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LONDON (Reuters) – British Prime Minister Boris Johnson was on Thursday kicking off what is in effect an election campaign, casting an alliance of opposition parties trying to block a ‘no-deal’ Brexit as defeatists surrendering to the European Union.

As the United Kingdom spins towards a election, Brexit remains up in the air more than three years after Britons voted to leave the bloc in a 2016 referendum. Options range from a turbulent ‘no-deal’ exit to abandoning the whole endeavour.

After wresting control of the lower house of parliament on Wednesday, an alliance of opposition parties and rebels expelled from Johnson’s Conservative party voted to force him to seek a three-month delay to Brexit rather than leaving without a deal on Oct. 31, the date now set in law.

Behind the sound and the fury of the Brexit crisis, an election now beckons for a polarised country.

The main choices on offer are Johnson’s radical insistence on leaving the EU on Oct. 31, come what may, and Labour leader Jeremy Corbyn’s hard-left socialist vision, coupled with a promise of a fresh referendum with an option to stay in the EU.

“Boris will argue that it is now time for the people to decide after parliament has failed them, so we can resolve this once and for all,” a spokesman for the prime minister said.

“Jeremy Corbyn continues not only to block Brexit but is now also stopping the people having their say by refusing a general election.”

The opposition Labour Party cast Johnson’s language – including calling Corbyn a “chicken” – as pathetic, said he was trying to act like U.S. President Donald Trump, and compared him to a 3-year-old toddler having a tantrum.

An election adds a new twist to a Brexit crisis that has for three years overshadowed European Union affairs, eroded Britain’s reputation as a stable pillar of the West and seen sterling twitch in tune to the probability of a ‘no-deal’ exit.

Asked if Brexit would happen on Oct. 31, Johnson’s senior adviser Dominic Cummings told Reuters: “Trust the people.”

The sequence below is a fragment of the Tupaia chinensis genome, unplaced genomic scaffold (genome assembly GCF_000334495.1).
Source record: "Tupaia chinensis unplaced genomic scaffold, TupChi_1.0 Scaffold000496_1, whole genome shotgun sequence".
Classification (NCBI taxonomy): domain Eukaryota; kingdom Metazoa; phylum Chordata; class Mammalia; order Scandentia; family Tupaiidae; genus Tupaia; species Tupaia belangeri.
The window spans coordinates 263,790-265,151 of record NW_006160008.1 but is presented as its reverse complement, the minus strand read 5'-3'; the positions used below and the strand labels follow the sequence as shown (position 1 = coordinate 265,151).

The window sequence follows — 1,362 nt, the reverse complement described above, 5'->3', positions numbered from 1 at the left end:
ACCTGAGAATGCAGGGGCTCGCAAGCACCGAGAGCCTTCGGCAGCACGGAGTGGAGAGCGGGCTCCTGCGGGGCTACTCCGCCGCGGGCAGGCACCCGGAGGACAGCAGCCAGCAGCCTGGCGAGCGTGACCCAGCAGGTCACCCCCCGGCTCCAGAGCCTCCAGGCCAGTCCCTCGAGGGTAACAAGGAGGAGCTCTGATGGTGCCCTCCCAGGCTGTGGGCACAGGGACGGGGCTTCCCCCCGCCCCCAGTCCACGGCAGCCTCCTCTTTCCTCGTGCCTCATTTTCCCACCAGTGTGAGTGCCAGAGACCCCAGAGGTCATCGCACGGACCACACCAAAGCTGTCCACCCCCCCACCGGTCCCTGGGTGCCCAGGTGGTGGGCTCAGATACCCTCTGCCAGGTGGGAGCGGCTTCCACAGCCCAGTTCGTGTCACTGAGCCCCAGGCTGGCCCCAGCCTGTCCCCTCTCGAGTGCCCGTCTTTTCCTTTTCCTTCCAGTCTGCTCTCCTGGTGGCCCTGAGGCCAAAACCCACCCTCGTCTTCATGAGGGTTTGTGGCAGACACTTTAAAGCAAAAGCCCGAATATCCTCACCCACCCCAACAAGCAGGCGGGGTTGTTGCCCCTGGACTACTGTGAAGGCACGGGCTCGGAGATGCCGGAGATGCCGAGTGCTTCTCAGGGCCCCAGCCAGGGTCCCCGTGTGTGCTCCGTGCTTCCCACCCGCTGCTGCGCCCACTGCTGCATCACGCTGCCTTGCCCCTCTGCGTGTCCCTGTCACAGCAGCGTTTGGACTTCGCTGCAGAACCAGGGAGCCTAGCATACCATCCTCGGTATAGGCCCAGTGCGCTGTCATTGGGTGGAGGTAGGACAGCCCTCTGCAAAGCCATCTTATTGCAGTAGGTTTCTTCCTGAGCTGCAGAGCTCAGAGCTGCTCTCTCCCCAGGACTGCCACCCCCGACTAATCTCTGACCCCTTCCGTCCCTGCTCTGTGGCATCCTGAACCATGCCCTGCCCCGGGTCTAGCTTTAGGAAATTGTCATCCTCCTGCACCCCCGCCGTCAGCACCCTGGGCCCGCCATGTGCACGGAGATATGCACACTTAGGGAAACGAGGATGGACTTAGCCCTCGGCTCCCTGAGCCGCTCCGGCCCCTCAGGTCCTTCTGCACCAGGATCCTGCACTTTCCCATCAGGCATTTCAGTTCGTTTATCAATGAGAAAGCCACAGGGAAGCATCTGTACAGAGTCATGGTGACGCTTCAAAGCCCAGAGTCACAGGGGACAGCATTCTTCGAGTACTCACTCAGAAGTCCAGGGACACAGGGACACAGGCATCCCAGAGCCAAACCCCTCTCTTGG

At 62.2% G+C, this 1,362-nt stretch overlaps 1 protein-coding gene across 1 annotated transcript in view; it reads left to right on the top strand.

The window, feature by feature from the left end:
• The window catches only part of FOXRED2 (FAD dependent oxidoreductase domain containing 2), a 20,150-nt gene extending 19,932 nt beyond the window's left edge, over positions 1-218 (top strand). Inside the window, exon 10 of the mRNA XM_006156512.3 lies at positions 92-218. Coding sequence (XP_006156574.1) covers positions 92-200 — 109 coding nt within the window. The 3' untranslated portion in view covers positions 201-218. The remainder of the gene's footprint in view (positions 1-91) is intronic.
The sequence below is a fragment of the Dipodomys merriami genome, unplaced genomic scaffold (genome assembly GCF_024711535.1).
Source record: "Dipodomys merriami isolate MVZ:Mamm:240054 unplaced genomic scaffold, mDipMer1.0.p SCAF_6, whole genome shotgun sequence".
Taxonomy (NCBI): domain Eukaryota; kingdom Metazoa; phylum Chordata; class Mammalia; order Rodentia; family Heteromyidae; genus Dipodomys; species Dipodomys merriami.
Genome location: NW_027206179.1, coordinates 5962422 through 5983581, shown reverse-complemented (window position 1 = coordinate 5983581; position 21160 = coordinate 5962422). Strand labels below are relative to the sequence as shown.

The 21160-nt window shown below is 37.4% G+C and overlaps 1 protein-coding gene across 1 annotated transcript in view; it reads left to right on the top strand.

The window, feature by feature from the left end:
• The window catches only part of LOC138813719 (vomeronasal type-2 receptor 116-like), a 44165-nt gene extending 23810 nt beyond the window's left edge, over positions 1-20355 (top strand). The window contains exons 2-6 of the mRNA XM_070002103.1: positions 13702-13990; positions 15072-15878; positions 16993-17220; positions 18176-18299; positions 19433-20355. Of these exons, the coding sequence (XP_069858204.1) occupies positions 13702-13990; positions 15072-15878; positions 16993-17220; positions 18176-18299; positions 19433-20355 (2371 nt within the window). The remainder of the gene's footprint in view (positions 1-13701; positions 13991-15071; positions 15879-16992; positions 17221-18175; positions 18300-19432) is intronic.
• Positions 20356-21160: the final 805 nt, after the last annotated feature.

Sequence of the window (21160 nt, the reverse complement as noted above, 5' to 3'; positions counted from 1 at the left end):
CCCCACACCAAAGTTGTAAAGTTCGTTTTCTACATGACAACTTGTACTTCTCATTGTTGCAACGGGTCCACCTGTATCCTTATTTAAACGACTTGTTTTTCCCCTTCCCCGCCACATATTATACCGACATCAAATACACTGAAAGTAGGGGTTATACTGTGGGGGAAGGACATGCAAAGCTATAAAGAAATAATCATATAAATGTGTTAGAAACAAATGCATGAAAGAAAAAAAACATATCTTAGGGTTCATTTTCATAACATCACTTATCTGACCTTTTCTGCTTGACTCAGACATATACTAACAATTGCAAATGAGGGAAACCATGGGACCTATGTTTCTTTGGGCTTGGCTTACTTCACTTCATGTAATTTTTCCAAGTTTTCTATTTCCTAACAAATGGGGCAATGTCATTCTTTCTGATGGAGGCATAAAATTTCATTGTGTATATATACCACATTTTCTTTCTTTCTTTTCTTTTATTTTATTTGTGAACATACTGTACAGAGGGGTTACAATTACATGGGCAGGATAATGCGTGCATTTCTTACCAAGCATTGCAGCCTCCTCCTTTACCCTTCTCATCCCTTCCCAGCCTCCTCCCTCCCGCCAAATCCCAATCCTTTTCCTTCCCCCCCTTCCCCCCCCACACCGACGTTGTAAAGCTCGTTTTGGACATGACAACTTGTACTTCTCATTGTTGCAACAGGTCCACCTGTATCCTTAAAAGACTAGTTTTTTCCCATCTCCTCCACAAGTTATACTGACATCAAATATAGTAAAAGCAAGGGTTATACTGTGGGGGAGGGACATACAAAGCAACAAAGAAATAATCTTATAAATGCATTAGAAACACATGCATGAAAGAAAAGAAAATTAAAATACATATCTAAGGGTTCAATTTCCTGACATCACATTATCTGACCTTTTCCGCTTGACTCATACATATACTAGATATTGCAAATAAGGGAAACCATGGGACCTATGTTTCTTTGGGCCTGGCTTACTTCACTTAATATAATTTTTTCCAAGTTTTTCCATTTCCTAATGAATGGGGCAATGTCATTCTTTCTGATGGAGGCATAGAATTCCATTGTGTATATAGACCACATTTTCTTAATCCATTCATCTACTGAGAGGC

Against the dollar, the pound fell 0.3% to $1.2211, after jumping 1.4% on Wednesday on the sense that the prospect of a ‘no-deal’ exit had receded. UBS Global Wealth Management said sterling could rally to $1.30 if Brexit was delayed until January 2020 and an election was held after October. [GBP/]


Johnson, the face of the 2016 Vote Leave campaign, has pushed for an election on Oct. 15, two weeks before the United Kingdom is due to leave the EU, though opposition parties are debating which date they would accept.

“We are saying, yeah, bring on an general election, of course,” said John McDonnell, the Labour Party’s second most powerful man.

“We will ensure that happens after we have got the legislation to protect against a ‘no-deal’ Brexit. But we will consult and do it on at the date on which we will think will have maximum advantage against a ‘no-deal’,” he said.

While sterling rose on parliament’s bid to block a no-deal exit, an election before Brexit would allow him, if he won, to repeal the blocking bill, which was passed by 329-300 and then 327-299 in the House of Commons on Wednesday. The law will pass the upper house, the Lords, by Friday evening.

Johnson’s finance minister, Sajid Javid, opened up the possibility of a change to the Oct. 15 date but said the government could strike a renegotiated Brexit deal with Brussels and get it through parliament before Oct. 31.

Britain’s Prime Minister Boris Johnson leaves Downing Street in London, Britain, September 4, 2019. REUTERS/Hannah McKay

But the EU, and Germany and France in particular, have repeatedly called on Britain to make specific proposals on how it wants to change the agreement struck by Johnson’s predecessor, Theresa May, in November.

Diplomats said an election campaign would halt any Brexit talks with the EU and expressed frustration with the turmoil of British politics at such an important juncture in European history.

“The UK side continues to produce chaos and it is very hard to predict anything,” said one EU diplomat.

Additional reporting by Andrew MacAskill and William Schomberg; Writing by Guy Faulconbridge; Editing by Kevin Liffey

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